JSON turns data into JavaScript code


If a service provides JSON, it can be used within pages
from any domain


But you must trust JSON source


you’re passing on any
privileges (cookies, etc.) with respect to origin domain to
include JavaScript

web services & widgets

Client Browser

Source A

http://www.lib.edu/sourceA

Source C

http://any.host.domain/sourceC

Source B

http://opac.lib.edu/sourceB

Client
-
side Mash
-
Up

Base Server

http://www.lib.edu

HTML+JavaScript

C

A

XMLHttpRequest

+ XML/Text

Same Origin Restriction

<SCRIPT> + JSON

XMLHttpRequest

+ XML/Text

Same Domain Restriction

No Domain

Restriction

Base Page

B

B

(via hidden frame)

External Service

<SCRIPT> + JSON

JSON Proxy

http://any.where/

web services & widgets

Example


Page on opac.lib.edu/page.html


Can include JavaScript from anywhere:


<script
src
=“http://opac.lib.edu/code.js”>


<script
src
=“http://google.com/jsapi”>


JavaScript code (no matter where it came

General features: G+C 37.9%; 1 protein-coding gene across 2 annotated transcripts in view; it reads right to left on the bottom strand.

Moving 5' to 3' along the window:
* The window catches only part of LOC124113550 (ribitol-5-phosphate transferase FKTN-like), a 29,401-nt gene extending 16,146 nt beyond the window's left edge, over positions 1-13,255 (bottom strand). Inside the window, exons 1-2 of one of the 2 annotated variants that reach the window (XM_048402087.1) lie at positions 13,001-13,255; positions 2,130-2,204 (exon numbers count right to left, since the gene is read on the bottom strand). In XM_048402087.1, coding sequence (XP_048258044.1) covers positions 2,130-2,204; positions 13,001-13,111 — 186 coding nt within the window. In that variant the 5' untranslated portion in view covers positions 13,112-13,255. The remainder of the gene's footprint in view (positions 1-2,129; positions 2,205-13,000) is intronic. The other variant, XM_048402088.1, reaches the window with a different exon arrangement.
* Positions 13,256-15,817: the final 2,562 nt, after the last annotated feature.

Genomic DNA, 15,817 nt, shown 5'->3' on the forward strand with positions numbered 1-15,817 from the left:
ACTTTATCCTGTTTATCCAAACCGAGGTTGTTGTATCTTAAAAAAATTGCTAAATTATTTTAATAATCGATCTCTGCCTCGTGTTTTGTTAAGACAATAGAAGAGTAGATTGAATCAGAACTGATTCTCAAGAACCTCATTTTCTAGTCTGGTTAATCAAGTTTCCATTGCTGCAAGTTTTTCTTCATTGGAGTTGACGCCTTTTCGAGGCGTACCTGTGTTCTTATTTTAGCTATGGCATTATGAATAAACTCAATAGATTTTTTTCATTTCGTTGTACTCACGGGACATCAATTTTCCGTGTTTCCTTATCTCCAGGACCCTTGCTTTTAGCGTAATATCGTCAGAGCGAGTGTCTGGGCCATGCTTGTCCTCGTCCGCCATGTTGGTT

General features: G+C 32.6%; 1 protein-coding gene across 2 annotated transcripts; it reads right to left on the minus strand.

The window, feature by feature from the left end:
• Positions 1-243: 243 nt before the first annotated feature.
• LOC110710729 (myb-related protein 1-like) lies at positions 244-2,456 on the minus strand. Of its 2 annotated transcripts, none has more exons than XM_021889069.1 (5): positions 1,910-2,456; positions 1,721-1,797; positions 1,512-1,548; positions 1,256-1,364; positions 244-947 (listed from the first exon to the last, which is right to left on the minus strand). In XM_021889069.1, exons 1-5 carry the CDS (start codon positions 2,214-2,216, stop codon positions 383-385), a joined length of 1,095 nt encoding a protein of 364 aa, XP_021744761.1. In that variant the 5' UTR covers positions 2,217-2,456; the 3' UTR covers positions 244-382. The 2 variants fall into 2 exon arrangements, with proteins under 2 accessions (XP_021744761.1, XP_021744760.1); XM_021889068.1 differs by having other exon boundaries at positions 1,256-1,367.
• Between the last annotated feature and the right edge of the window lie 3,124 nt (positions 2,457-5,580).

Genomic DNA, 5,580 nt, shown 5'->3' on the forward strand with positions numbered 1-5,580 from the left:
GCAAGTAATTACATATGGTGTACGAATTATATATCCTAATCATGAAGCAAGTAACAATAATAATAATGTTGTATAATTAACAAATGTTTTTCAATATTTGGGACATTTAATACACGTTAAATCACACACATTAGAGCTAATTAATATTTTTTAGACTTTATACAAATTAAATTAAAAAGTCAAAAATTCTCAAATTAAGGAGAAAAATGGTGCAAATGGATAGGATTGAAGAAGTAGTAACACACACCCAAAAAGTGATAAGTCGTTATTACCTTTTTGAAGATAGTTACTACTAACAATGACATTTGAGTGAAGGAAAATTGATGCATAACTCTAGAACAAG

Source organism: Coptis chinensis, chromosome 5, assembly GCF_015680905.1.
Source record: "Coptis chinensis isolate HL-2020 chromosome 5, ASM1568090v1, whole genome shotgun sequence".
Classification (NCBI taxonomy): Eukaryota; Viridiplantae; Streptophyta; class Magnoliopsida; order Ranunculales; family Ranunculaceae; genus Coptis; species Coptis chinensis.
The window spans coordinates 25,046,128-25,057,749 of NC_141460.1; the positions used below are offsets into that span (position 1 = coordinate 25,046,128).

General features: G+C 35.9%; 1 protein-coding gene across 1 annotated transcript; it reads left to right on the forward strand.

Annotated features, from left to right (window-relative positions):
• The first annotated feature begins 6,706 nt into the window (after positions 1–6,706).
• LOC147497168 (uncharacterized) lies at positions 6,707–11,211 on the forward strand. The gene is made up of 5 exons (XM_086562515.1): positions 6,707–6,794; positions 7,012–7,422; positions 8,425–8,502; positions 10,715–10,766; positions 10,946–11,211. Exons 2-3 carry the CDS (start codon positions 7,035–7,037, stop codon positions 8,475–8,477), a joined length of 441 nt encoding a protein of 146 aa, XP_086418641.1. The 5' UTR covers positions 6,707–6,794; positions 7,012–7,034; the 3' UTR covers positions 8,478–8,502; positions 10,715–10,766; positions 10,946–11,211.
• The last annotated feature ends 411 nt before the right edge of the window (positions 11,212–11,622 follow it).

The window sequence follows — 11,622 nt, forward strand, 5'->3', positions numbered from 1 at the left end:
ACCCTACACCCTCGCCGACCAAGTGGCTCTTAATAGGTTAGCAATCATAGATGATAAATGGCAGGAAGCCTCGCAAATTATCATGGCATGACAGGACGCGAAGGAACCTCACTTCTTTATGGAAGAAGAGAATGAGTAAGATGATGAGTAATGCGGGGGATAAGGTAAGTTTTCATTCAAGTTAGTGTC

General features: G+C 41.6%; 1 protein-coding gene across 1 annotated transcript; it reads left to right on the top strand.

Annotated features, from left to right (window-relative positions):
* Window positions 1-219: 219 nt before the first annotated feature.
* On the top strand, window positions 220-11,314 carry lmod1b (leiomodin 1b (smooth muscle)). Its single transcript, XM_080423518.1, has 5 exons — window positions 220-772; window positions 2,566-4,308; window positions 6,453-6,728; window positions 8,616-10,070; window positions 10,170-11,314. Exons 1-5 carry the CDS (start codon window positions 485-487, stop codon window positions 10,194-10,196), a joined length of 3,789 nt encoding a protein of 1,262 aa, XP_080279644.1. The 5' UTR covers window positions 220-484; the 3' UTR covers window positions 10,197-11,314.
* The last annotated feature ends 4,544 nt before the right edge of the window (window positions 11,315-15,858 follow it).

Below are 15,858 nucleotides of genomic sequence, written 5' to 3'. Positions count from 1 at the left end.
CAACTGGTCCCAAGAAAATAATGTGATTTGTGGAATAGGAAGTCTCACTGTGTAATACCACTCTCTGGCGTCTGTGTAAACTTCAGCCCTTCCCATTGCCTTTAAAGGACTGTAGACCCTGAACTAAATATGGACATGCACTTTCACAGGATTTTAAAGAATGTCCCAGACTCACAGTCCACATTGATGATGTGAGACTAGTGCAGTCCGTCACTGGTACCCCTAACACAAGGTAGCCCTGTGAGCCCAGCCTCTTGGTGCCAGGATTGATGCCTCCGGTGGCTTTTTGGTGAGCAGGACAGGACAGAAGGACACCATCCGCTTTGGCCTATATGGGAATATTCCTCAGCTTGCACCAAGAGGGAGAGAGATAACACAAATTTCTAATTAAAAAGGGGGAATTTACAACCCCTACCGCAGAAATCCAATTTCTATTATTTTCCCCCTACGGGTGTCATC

from!!!) can make XHR (XML, HTTP, Text) only to
opac.lib.edu


or *.
lib.edu

with domain trick


JSON requests


which equal including JavaScript
code


can go anywhere

web services & widgets

Serving JSON


(Best case): Server was designed with JSON in
mind.


Returned objects have nice, logical structure


(Often reality:) JSON output was added as an
afterthought


E.g., XML2JSON conversion


JSON is often
awkward


Or, 2json conversion of internal PhP or Python
objects

web services & widgets

JavaScript (The Language)


Can do simple things easily, but also allows
sophisticated designs


Has many sharp edges


ways to shoot
yourselves in the foot


Scoping, closures, semantics of ‘this’



See
http://people.cs.vt.edu/~gback/js/

for
discussion & examples

web services & widgets

JS Frameworks


Many libraries:
jQuery
, Prototype,
Mootools
, etc.
etc.


Some libraries focus only on simplifying
interaction with DOM in a page (
jQuery
)


Removal of any browser dependencies


Others provide methods to do object
-